Secured vs. Unsecured Cards: What’s the Best Type of Card for Your Business?
How to obtain the corporate card you need to scale—without putting your company’s assets on the line
As you explore various corporate cards to keep your operations running smoothly and your business growing, you’ll undoubtedly come across secured and unsecured corporate card models—with the former often offered to young or scaling companies that are still building out their credit history.
So, which is right for your business?
A secured card may sound like a great choice—”secure” is just another word for “safe,” right?—but it can actually have major implications for a growing company. (Hint: the security is for the benefit of the card provider, not your organization.)
In this article, we clarify what secured and unsecured corporate cards really entail and explain why unsecured options like the Rho Card can be a much better option for a high-growth business.
If you want to open a corporate card but avoid needless liabilities, it helps to understand the main differences between secured and unsecured cards.
A secured card is designed to mitigate risk for the card provider and can be a good option for small businesses looking to build or rebuild credit. When you take out a line of credit on a secured card, your company posts collateral that can be seized by the issuer to recoup losses if you don’t make payments on time. Collateral may include any business asset—but typically comes in the form of cash held in your deposit account. This is especially true when your card provider is also the bank that holds your cash as it is easy for them to seize and recoup their losses if you don’t pay your balance.
Generally, with a secured corporate card, your credit limit will be dependent on the amount of cash being posted as collateral. Unlike a prepaid card—where transactions are automatically deducted from your balance as you spend—with a secured card, you pay off your statement balance at the end of every month (or whenever it is due), without a corresponding reduction in your cash collateral.
An unsecured card allows you to enjoy the benefit of a “true” credit extension—that is, you are not required to post cash (or other business assets) as collateral in favor of your card provider. If your company ends up defaulting on an unsecured card, your card provider cannot directly seize your cash, or any other business assets to recoup its loss.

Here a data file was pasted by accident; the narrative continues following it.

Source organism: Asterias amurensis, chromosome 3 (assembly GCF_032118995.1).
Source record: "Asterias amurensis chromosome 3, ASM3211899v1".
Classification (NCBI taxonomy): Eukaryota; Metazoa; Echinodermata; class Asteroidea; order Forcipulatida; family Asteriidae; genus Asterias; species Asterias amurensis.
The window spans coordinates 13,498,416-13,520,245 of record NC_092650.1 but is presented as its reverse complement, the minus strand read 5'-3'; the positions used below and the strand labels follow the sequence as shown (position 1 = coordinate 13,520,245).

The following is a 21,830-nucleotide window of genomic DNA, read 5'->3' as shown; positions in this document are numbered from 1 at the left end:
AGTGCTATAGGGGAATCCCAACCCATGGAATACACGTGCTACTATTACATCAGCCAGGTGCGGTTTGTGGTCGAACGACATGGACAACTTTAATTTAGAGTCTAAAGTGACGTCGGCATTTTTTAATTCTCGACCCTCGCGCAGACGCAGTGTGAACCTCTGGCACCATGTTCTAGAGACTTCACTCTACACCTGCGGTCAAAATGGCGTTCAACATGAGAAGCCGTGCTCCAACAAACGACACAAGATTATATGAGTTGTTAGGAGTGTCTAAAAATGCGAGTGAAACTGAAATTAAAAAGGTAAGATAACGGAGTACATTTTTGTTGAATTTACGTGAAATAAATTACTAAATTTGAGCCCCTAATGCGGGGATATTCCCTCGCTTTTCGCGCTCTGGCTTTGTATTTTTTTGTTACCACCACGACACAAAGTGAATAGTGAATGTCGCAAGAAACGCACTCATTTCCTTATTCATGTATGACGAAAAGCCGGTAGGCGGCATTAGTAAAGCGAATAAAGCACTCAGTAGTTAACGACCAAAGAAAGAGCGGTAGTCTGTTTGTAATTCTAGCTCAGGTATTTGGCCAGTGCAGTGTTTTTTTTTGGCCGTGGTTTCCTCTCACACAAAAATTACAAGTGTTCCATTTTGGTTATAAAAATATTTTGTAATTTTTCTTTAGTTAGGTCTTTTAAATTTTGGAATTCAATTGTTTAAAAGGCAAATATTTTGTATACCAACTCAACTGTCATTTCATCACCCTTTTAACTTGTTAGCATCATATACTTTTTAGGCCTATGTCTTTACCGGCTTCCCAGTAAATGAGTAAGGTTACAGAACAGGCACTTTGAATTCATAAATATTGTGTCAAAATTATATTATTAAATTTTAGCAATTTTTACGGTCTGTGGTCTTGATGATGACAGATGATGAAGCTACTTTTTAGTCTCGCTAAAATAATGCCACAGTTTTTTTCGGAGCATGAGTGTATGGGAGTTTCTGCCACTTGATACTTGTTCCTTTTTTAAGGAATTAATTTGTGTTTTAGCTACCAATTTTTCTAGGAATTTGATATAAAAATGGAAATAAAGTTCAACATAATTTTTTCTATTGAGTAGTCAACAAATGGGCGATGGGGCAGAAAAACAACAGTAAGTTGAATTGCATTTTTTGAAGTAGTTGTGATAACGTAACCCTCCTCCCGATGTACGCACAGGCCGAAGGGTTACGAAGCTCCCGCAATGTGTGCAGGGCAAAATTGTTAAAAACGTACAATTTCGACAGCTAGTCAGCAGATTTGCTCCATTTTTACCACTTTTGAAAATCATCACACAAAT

Due to this lack of collateral, providers of unsecured cards may extend a lower limit, or none at all, to young or growing businesses. To qualify, your business will generally need to undergo an in-depth underwriting process and demonstrate clear signs of creditworthiness—like a solid financial history, evidence of consistent revenue, or strong assets—to prove you can pay on time and in full. Some providers might then offer lower credit limits, impose various fees, or even require business owners to sign a personal guarantee in order to mitigate risk.
Once acquired, however, an unsecured corporate card offers immediate advantages for your business, especially one with a high credit limit like the Rho Card. Since you’re not setting aside cash as collateral, you may freely use this cash to invest in inventory, marketing campaigns, and other key growth initiatives.
At Rho, we set out to create the perfect corporate card for growing companies.
That’s why the Rho Card is unsecured (and it doesn’t require a personal guarantee, either). Instead, Rho uses an innovative, holistic underwriting process that identifies your company’s core strengths and extends a high, scalable limit and flexible credit terms that adapt to your business.
In our view, this is the only corporate card model that truly supports your company’s spend and gives your business the credit it deserves—with no strings attached.
To learn about the high credit limits and flexible payment terms your company could enjoy with the Rho Card, sign up for a free account, and schedule a consultation with one of our specialists.